Shetland (or Zetland), Scotland GenealogyEdit This Page
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The Shetland or Zetland islands are a maritime county in the northern extremity of Scotland, bounded on the north by the North Sea, on the east by the German Ocean, on the west by the Atlantic Ocean, and on the south by the waters that separate it from the Orkney Islands. They extend for about 70 miles from north to south and 54 miles from east to west, comprising an area of about 855 square miles or 547,200 acres.
At the time of the Roman occupation, northern Scotland, including Shetland, was occupied by the Picts who had them until about the year 876, when the forces of the King of Norway took the isles. They remained under Norwegian rule until 1472 following the marriage of James III of Scotland to Princess Margaret of Norway. When her father, Kristian I, could not pay her dowry, Norway forfeited both the Shetlands and the Orkneys to Scotland.
The Shetlands comprise a cluster of 90 islands, of which 25 are inhabited, and the remainder are used principally for pasture. There are twelve parishes. Shetland and Orkney are joined into one sheriff's district with a sub-sheriff over each. The only town is Lerwick, which is a royal burgh of barony, and there is the village of Scalloway and some small hamlets on the coasts.
The general surface is diversified with hills. Between them are valleys of pleasing appearance, of which those near the coasts have a wildly romantic character, but the great scarcity of trees detracts much from the beauty of the scenery. There are many lakes which abound with trout. Not more than 25,000 acres are in cultivation. More than 500,000 acres are hilly moorland pasture, water, and waste. The chief crops are oats, bear [barley], potatoes, and turnips. Cattle, sheep, poultry, swine, and horses are raised. Limestone and sandstone are quarried, as is chromate of iron. The chief manufactures are knitting of wool into stockings, gloves, shawls, and mitts, and the weaving of coarse woolen-cloth. There are fisheries for cod and herring and other fish. Dried fish, herrings, oil, butter and eggs, beef, cattle and sheep, Shetland ponies, hosiery, gloves, and worsted shaws are all exported. The port is Lerwick.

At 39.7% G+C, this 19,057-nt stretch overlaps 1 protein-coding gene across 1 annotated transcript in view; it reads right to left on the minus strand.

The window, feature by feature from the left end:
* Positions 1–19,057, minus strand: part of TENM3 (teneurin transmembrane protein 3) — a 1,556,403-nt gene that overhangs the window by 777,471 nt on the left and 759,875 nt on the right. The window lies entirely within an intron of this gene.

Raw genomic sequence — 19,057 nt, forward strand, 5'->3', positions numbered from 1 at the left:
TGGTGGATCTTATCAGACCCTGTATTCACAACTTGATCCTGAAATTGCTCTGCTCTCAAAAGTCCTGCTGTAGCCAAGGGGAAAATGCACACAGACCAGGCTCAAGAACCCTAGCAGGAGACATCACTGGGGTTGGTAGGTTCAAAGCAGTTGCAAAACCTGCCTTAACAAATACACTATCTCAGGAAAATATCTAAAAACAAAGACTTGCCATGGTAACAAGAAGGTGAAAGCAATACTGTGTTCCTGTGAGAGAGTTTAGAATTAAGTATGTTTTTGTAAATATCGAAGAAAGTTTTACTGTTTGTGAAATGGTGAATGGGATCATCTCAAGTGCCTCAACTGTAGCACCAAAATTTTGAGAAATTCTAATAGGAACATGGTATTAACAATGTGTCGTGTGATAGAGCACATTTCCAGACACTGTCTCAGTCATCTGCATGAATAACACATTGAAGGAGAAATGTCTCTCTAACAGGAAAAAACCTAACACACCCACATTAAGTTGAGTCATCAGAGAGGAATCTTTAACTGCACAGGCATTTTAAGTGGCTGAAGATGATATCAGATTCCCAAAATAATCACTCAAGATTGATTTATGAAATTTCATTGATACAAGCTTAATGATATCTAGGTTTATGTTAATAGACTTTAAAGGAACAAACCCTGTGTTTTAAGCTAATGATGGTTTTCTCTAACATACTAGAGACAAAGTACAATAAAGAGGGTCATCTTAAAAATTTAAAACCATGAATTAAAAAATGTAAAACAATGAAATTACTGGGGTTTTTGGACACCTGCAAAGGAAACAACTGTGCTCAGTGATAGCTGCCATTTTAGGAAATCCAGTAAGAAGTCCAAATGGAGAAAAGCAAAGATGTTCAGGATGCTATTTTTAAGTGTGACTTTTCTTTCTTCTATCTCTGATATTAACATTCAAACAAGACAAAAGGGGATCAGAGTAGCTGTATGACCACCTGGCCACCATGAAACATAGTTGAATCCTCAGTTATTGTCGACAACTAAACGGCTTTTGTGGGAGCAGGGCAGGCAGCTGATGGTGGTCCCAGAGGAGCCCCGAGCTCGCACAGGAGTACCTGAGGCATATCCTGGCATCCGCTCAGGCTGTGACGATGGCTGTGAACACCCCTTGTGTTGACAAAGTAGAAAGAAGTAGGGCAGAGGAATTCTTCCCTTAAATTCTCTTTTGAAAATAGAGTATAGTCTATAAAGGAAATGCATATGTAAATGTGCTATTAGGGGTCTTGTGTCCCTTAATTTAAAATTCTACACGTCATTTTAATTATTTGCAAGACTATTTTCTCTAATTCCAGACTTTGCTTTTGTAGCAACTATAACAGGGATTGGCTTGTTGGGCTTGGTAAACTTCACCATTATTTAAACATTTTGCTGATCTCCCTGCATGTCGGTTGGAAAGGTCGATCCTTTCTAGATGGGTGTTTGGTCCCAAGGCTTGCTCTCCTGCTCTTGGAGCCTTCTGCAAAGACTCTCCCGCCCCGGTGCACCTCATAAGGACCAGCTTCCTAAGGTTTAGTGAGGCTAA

The population in 1851 was 30,558.
(Source: Samuel Lewis' Topographical Dictionary of Scotland, 2nd ed., 1851. Family History Library book 941 E5L.)
Here is a list of historic parishes for the county of Shetland (or Zetland) with their parish numbers. Click on a parish name to see information about records. Many of the names are of islands which form part of a parish.
|Aithsting -- see Sandsting||9||Northmavine||8|
|Bressay||1||Papa Stour -- see Walls||12|
|Burra -- see Bressay||1||Quarff -- see Bressay||1|
|Cunningsburgh -- see Dunrossness||3||Sandness -- see Walls||12|
|Delting||2||Sandsting & Aithsting||9|
|Dunrossness||3||Sandwick -- see Dunrossness||3|
|Fair Isle -- see Dunrossness||3||Skerries -- see Nesting||7|
|Fetlar||4||South Yell -- see Mid Yell||6|
|Foula -- see Walls||12||Tingwall||10|
|Lunnasting -- see Nesting||7||Walls||12|
|Mid & South Yell||6||Weesdale -- see Tingwall||10|
|Nesting||7||Whalsay -- see Nesting||7|
|North Yell -- see Fetlar||4||Whiteness -- see Tingwall||10|
The Family History Library has a county-wide census index for Shetland (or Zetland) Index 1881. The library also has a collection of census surname indexes for different places within Shetland (or Zetland). Click here to see a table listing these other census surname indexes that are available at the library.
Click on the map at the right to see a larger version, and click again on the larger map. Next, click on the ‘Expand’ button when it appears in the lower right-hand corner of the map.
Click here to see an outline map of the parishes of Shetland.
Archives and Libraries
The catalog of the Shetland Archives is available online. Note: This is the catalog of the holdings; the materials are not online.
[Return to the Scotland county list.]